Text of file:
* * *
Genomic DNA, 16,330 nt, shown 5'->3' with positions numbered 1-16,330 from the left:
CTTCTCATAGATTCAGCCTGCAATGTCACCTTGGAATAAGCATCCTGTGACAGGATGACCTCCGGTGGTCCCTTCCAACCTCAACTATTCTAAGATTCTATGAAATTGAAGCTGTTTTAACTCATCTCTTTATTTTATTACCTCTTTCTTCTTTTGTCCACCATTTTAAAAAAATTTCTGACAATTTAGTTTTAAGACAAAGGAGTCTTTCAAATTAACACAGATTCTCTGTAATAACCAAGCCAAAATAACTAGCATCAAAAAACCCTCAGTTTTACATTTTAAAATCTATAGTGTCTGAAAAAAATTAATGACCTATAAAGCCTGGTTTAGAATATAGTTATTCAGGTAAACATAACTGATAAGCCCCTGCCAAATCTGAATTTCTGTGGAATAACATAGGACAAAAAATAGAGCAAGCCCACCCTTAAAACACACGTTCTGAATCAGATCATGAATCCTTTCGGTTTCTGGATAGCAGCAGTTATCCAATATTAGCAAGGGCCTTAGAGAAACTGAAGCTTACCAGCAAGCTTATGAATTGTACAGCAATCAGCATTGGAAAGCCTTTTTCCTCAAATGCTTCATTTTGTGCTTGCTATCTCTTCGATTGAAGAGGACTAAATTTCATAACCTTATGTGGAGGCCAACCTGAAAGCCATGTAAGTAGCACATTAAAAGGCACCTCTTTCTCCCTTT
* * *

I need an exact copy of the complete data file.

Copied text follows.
Genomic DNA, 16,330 nt, shown 5'->3' with positions numbered 1-16,330 from the left:
CTTCTCATAGATTCAGCCTGCAATGTCACCTTGGAATAAGCATCCTGTGACAGGATGACCTCCGGTGGTCCCTTCCAACCTCAACTATTCTAAGATTCTATGAAATTGAAGCTGTTTTAACTCATCTCTTTATTTTATTACCTCTTTCTTCTTTTGTCCACCATTTTAAAAAAATTTCTGACAATTTAGTTTTAAGACAAAGGAGTCTTTCAAATTAACACAGATTCTCTGTAATAACCAAGCCAAAATAACTAGCATCAAAAAACCCTCAGTTTTACATTTTAAAATCTATAGTGTCTGAAAAAAATTAATGACCTATAAAGCCTGGTTTAGAATATAGTTATTCAGGTAAACATAACTGATAAGCCCCTGCCAAATCTGAATTTCTGTGGAATAACATAGGACAAAAAATAGAGCAAGCCCACCCTTAAAACACACGTTCTGAATCAGATCATGAATCCTTTCGGTTTCTGGATAGCAGCAGTTATCCAATATTAGCAAGGGCCTTAGAGAAACTGAAGCTTACCAGCAAGCTTATGAATTGTACAGCAATCAGCATTGGAAAGCCTTTTTCCTCAAATGCTTCATTTTGTGCTTGCTATCTCTTCGATTGAAGAGGACTAAATTTCATAACCTTATGTGGAGGCCAACCTGAAAGCCATGTAAGTAGCACATTAAAAGGCACCTCTTTCTCCCTTT